Adobe Defends Terms-of-Service Changes Amid Gen AI ‘Explosion’     – CNET

Adobe Defends Terms-of-Service Changes Amid Gen AI ‘Explosion’ – CNET

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Photoshop maker Adobe has run afoul of its user base with changes to its terms of service that, among other things, give it the right to look at your files and existing projects in the name of content moderation. 

In Adobe’s words, the changes clarify that the company “may access your content through both automated and manual methods, such as for content review.” 

Adobe’s reasoning for giving itself the right to comb through user content is the detection and removal of illegal content, such as child sexual abuse material, as well as abusive content or behavior, including spam and phishing.

The company also cited the advent of generative AI, a breakthrough technology that makes it much easier to create realistic images and human-sounding text and audio.

It isn’t the only company that does things like this. Google uses a mixture of automated scanning and manual review to detect CSAM and Microsoft does something similar.

What are Adobe’s changes?

There were four total changes to the terms of service, with the first two taking place in sections 2.2 and 4.1. In section 4.1, Adobe says “we reserve the right (but do not have the obligation) to remove Content or restrict access to Content, Services, and Software if any of your Content is found to be in violation of the Terms.”

In addition, section 14.1 shortened the number of days a user can file a formal dispute from 60 days to 30 days, while section 5.3 states that Adobe now reserves the right to delete content from inactive accounts. Adobe says it’ll attempt to provide a notice to inactive accounts to help them avoid deletion, but does not say how long an account has to be inactive before account deletion takes place. 

The first two changes have the creative community up in arms over what amounts to the classic double-edged sword that is privacy versus security. 

The verbiage seems to be directed only at files that are uploaded to Adobe Cloud as part of the Adobe services.

Why are people angry about Adobe’s new terms of service?

The answer is simple enough. Adobe’s loose, wide-reaching language could potentially give the company carte blanche to scan, look at and review any content that passes through an Adobe app or Adobe Cloud servers. This has irked creators, who took to Reddit to complain about the changes, because many of them use Adobe products for professional work that is generally sensitive

One such example is NDA work — content that is protected by a nondisclosure agreement. The creator signs such an agreement to get access to files with the expectation that they keep the files stashed away from prying eyes until the date when the nondisclosure agreement expires. It’s understandable that people in that space don’t want Adobe looking at something that the creator doesn’t have permission to show.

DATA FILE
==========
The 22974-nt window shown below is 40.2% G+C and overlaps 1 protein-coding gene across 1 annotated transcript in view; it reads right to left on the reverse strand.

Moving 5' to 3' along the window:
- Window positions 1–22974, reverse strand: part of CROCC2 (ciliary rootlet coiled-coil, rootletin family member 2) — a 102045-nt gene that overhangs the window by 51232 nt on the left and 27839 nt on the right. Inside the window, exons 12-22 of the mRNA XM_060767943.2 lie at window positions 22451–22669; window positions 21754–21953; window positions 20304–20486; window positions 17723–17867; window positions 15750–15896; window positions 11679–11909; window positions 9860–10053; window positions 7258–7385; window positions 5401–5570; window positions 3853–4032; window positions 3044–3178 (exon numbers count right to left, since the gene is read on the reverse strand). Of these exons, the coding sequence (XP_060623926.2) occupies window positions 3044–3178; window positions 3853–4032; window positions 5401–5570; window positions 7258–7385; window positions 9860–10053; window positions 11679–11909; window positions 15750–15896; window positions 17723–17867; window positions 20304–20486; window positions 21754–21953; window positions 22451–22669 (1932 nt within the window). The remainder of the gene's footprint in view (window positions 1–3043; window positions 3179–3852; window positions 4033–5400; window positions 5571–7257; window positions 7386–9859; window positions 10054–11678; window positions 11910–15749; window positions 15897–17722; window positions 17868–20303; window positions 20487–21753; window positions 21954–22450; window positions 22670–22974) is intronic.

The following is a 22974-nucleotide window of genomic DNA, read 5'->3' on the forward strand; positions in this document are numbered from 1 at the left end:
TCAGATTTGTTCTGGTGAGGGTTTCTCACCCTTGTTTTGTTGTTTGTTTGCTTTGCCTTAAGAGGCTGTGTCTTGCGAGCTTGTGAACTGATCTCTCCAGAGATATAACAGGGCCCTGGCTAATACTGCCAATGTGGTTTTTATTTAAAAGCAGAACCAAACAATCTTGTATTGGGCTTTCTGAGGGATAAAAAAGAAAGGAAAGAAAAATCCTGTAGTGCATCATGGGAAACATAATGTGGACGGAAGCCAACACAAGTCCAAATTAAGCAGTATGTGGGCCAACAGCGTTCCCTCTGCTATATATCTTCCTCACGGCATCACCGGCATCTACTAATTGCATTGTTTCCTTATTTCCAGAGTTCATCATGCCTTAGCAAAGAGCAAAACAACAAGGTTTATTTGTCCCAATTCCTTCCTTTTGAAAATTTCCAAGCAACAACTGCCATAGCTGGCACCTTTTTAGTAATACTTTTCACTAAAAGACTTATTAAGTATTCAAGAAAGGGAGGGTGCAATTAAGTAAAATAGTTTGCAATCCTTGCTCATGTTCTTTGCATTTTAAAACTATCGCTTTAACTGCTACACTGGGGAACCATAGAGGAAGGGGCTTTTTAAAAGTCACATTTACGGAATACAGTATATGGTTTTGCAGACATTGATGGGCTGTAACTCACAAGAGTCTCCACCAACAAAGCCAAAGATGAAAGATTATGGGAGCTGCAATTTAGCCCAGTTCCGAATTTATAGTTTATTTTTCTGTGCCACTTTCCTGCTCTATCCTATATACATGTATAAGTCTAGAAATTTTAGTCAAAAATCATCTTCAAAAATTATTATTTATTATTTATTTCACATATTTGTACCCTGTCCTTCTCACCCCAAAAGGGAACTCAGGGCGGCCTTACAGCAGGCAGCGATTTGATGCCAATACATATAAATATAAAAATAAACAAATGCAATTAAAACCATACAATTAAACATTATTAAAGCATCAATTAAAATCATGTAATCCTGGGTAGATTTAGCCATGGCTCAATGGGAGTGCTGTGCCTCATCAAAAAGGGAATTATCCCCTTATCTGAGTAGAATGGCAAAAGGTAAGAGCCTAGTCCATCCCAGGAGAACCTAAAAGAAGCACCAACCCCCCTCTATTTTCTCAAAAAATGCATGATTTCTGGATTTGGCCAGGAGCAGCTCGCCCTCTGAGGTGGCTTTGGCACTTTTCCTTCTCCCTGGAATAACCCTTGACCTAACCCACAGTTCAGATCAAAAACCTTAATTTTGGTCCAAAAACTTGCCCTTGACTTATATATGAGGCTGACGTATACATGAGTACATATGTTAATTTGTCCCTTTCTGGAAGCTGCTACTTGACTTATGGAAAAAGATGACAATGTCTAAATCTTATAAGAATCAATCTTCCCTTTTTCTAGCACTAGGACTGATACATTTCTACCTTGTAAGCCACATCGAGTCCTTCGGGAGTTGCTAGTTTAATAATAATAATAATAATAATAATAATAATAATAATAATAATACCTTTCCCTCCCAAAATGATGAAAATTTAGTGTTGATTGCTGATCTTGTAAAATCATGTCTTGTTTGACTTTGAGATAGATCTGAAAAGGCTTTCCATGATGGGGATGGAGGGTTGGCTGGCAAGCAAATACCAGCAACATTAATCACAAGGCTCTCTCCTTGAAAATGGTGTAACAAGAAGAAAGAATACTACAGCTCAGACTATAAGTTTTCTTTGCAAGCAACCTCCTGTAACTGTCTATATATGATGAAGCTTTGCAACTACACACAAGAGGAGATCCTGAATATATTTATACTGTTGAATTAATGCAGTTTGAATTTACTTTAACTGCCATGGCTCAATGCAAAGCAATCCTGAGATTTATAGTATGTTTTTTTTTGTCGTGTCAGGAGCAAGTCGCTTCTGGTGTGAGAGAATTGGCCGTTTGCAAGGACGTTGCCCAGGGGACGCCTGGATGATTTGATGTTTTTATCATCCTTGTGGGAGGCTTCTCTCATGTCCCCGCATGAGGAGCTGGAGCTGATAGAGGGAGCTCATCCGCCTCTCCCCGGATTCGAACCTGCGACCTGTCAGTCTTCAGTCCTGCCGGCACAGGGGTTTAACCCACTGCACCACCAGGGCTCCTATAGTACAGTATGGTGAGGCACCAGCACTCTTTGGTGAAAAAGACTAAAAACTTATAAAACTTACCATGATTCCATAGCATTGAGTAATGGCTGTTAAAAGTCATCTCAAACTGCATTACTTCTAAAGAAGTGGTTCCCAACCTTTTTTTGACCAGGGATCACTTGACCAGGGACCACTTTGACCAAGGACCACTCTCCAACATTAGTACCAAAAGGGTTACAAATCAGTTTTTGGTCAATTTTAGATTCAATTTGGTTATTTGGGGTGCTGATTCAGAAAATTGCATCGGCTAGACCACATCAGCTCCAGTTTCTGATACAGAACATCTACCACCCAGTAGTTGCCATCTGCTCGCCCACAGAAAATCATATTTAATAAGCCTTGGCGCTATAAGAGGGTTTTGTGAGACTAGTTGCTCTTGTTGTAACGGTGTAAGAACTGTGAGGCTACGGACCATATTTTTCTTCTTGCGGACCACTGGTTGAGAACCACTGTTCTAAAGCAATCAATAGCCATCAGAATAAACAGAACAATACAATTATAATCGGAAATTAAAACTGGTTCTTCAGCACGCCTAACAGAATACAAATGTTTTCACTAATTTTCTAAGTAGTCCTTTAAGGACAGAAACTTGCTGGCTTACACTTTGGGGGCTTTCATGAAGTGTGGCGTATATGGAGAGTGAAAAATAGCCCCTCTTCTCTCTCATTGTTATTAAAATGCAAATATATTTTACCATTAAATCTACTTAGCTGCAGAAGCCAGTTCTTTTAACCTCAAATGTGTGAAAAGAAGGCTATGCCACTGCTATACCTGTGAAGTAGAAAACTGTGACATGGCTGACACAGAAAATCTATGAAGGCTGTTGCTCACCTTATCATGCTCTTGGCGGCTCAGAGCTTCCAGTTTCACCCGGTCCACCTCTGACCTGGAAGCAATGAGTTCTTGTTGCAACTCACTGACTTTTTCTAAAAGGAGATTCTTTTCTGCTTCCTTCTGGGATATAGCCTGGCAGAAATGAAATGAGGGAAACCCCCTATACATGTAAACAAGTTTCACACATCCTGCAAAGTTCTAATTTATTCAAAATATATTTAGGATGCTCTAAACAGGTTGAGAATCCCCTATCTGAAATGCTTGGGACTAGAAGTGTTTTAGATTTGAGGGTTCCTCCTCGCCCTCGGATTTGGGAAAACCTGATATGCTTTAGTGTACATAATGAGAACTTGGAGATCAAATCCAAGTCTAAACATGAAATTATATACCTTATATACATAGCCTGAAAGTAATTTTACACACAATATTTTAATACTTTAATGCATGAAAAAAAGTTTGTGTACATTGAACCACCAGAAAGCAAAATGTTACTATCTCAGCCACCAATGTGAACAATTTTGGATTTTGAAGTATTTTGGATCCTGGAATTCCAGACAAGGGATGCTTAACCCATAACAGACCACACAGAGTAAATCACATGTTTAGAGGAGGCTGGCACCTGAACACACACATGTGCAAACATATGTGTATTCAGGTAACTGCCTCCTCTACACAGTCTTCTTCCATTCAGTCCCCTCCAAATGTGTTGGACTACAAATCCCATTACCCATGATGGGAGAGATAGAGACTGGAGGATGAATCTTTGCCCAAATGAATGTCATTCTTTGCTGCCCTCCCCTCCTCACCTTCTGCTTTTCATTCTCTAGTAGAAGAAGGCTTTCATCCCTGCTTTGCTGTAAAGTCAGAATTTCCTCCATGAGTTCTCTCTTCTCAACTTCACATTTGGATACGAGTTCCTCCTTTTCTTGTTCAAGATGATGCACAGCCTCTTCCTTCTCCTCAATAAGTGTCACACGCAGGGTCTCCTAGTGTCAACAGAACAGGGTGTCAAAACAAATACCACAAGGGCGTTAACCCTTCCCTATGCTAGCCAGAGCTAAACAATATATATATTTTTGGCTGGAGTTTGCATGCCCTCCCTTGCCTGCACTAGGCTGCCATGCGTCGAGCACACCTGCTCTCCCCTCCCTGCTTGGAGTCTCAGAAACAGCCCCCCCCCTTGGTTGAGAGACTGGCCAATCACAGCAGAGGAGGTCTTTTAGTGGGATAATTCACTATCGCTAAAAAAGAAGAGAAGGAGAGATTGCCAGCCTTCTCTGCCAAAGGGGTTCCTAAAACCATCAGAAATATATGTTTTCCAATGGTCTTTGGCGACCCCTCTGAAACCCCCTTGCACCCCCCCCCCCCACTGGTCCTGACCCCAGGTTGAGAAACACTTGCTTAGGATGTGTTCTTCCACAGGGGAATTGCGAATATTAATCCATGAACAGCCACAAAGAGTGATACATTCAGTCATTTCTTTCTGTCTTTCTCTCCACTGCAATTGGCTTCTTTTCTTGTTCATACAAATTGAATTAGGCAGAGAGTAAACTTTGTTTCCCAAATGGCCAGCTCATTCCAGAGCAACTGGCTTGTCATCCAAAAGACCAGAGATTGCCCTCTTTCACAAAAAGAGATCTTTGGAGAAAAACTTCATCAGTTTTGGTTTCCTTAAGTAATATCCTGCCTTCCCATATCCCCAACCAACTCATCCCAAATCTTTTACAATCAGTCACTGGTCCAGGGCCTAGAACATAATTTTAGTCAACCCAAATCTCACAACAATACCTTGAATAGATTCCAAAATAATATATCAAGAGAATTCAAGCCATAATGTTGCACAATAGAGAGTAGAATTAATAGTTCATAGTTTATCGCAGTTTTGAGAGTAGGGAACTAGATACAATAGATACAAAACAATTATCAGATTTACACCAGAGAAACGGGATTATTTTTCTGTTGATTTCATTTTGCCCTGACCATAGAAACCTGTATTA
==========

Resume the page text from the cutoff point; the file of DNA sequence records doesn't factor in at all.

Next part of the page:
In addition, creatives who have tried to do something about it have been met with resistance from Adobe. Earlier this week, conceptual artist Sam Santala posted on X about his experience of not being able to talk to an Adobe customer service representative, cancel his subscription to Adobe’s services or even uninstall Photoshop without first agreeing to the new terms of service. 

Adobe responds with clarification

The terms of service update happened on Feb. 17. Adobe’s terms of service webpage says it was last updated on that date and was effective as of that date. When users were notified about the change, or first noticed it, is harder to say, except that the complaints about it have surged in recent days. 

Even so, The Register points out that Adobe has been using similar language for years, so while the verbiage may be more explicit and unsettling, it’s not intrinsically different from what it was before.

In addition, Adobe says that it only scans files on its cloud service and not on users’ PCs. According to the software giant, “Adobe performs content analysis only on content processed or stored on Adobe’s servers; we don’t analyze content processed or stored locally on your device.” That verbiage has not changed. 

We reached out for comment and Adobe directed us to a June 6 blog post where it further clarifies its new stance. 

“The focus of this update was to be clearer about the improvements to our moderation processes that we have in place,” Adobe says. “Given the explosion of generative AI and our commitment to responsible innovation, we have added more human moderation to our content submissions review processes.”

The blog post also reiterates that Adobe does not train its Firefly AI using files stashed on Adobe Cloud.

Joe Hindy

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